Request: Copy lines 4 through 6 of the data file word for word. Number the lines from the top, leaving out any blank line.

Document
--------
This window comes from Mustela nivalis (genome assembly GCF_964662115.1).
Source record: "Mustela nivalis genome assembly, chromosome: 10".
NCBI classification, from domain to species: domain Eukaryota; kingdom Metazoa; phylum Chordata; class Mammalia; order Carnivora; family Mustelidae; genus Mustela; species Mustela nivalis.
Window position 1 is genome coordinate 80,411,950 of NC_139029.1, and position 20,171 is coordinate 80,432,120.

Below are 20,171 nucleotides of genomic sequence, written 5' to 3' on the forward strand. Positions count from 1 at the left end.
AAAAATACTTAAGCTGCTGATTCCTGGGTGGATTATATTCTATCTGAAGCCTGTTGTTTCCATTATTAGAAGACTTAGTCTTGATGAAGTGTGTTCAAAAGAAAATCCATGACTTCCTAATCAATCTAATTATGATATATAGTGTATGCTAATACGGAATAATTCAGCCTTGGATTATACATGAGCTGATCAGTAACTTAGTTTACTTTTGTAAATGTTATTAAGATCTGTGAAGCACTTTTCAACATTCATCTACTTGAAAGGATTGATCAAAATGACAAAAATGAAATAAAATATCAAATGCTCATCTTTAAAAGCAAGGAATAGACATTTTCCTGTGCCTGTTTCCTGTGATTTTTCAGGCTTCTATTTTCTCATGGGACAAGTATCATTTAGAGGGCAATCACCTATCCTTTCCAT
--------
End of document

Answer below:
Window position 1 is genome coordinate 80,411,950 of NC_139029.1, and position 20,171 is coordinate 80,432,120.

Below are 20,171 nucleotides of genomic sequence, written 5' to 3' on the forward strand. Positions count from 1 at the left end.
AAAAATACTTAAGCTGCTGATTCCTGGGTGGATTATATTCTATCTGAAGCCTGTTGTTTCCATTATTAGAAGACTTAGTCTTGATGAAGTGTGTTCAAAAGAAAATCCATGACTTCCTAATCAATCTAATTATGATATATAGTGTATGCTAATACGGAATAATTCAGCCTTGGATTATACATGAGCTGATCAGTAACTTAGTTTACTTTTGTAAATGTTATTAAGATCTGTGAAGCACTTTTCAACATTCATCTACTTGAAAGGATTGATCAAAATGACAAAAATGAAATAAAATATCAAATGCTCATCTTTAAAAGCAAGGAATAGACATTTTCCTGTGCCTGTTTCCTGTGATTTTTCAGGCTTCTATTTTCTCATGGGACAAGTATCATTTAGAGGGCAATCACCTATCCTTTCCAT